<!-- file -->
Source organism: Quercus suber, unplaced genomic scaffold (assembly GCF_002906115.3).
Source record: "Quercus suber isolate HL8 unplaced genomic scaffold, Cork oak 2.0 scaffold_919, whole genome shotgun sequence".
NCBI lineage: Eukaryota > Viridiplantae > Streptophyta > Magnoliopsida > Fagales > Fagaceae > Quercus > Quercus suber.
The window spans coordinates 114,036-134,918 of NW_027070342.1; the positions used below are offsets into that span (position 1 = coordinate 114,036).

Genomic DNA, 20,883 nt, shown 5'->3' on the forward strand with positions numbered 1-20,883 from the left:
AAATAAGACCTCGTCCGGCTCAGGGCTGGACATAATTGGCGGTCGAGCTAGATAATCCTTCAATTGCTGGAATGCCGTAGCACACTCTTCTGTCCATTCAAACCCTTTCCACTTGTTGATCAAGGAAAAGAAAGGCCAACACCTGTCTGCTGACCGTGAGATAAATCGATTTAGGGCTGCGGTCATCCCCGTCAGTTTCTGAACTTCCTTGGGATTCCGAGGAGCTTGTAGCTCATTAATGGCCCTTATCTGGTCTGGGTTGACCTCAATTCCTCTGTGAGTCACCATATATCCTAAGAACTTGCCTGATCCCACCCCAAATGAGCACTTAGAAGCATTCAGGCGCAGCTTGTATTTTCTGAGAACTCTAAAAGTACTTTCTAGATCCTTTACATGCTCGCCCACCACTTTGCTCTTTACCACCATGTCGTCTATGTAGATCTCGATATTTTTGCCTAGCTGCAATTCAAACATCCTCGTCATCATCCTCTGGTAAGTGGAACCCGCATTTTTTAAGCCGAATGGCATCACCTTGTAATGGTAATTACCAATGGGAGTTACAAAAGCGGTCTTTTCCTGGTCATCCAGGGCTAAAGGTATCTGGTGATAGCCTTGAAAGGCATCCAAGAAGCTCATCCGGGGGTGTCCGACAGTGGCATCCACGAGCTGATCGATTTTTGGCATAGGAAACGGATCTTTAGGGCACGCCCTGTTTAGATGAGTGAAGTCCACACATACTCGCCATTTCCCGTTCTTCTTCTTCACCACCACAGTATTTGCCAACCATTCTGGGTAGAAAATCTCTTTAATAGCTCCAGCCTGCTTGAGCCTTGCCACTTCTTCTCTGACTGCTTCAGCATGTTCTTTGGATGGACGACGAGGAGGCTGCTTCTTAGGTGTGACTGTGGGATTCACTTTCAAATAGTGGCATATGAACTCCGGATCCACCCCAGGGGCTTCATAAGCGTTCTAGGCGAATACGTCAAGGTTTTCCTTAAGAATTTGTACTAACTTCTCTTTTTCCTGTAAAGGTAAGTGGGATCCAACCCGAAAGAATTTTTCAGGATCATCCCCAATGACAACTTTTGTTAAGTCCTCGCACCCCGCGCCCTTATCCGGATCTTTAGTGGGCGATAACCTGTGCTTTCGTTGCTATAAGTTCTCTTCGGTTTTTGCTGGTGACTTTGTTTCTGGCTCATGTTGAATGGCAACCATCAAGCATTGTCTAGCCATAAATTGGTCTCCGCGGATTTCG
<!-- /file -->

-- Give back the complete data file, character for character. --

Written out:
Source organism: Quercus suber, unplaced genomic scaffold (assembly GCF_002906115.3).
Source record: "Quercus suber isolate HL8 unplaced genomic scaffold, Cork oak 2.0 scaffold_919, whole genome shotgun sequence".
NCBI lineage: Eukaryota > Viridiplantae > Streptophyta > Magnoliopsida > Fagales > Fagaceae > Quercus > Quercus suber.
The window spans coordinates 114,036-134,918 of NW_027070342.1; the positions used below are offsets into that span (position 1 = coordinate 114,036).

Genomic DNA, 20,883 nt, shown 5'->3' on the forward strand with positions numbered 1-20,883 from the left:
AAATAAGACCTCGTCCGGCTCAGGGCTGGACATAATTGGCGGTCGAGCTAGATAATCCTTCAATTGCTGGAATGCCGTAGCACACTCTTCTGTCCATTCAAACCCTTTCCACTTGTTGATCAAGGAAAAGAAAGGCCAACACCTGTCTGCTGACCGTGAGATAAATCGATTTAGGGCTGCGGTCATCCCCGTCAGTTTCTGAACTTCCTTGGGATTCCGAGGAGCTTGTAGCTCATTAATGGCCCTTATCTGGTCTGGGTTGACCTCAATTCCTCTGTGAGTCACCATATATCCTAAGAACTTGCCTGATCCCACCCCAAATGAGCACTTAGAAGCATTCAGGCGCAGCTTGTATTTTCTGAGAACTCTAAAAGTACTTTCTAGATCCTTTACATGCTCGCCCACCACTTTGCTCTTTACCACCATGTCGTCTATGTAGATCTCGATATTTTTGCCTAGCTGCAATTCAAACATCCTCGTCATCATCCTCTGGTAAGTGGAACCCGCATTTTTTAAGCCGAATGGCATCACCTTGTAATGGTAATTACCAATGGGAGTTACAAAAGCGGTCTTTTCCTGGTCATCCAGGGCTAAAGGTATCTGGTGATAGCCTTGAAAGGCATCCAAGAAGCTCATCCGGGGGTGTCCGACAGTGGCATCCACGAGCTGATCGATTTTTGGCATAGGAAACGGATCTTTAGGGCACGCCCTGTTTAGATGAGTGAAGTCCACACATACTCGCCATTTCCCGTTCTTCTTCTTCACCACCACAGTATTTGCCAACCATTCTGGGTAGAAAATCTCTTTAATAGCTCCAGCCTGCTTGAGCCTTGCCACTTCTTCTCTGACTGCTTCAGCATGTTCTTTGGATGGACGACGAGGAGGCTGCTTCTTAGGTGTGACTGTGGGATTCACTTTCAAATAGTGGCATATGAACTCCGGATCCACCCCAGGGGCTTCATAAGCGTTCTAGGCGAATACGTCAAGGTTTTCCTTAAGAATTTGTACTAACTTCTCTTTTTCCTGTAAAGGTAAGTGGGATCCAACCCGAAAGAATTTTTCAGGATCATCCCCAATGACAACTTTTGTTAAGTCCTCGCACCCCGCGCCCTTATCCGGATCTTTAGTGGGCGATAACCTGTGCTTTCGTTGCTATAAGTTCTCTTCGGTTTTTGCTGGTGACTTTGTTTCTGGCTCATGTTGAATGGCAACCATCAAGCATTGTCTAGCCATAAATTGGTCTCCGCGGATTTCG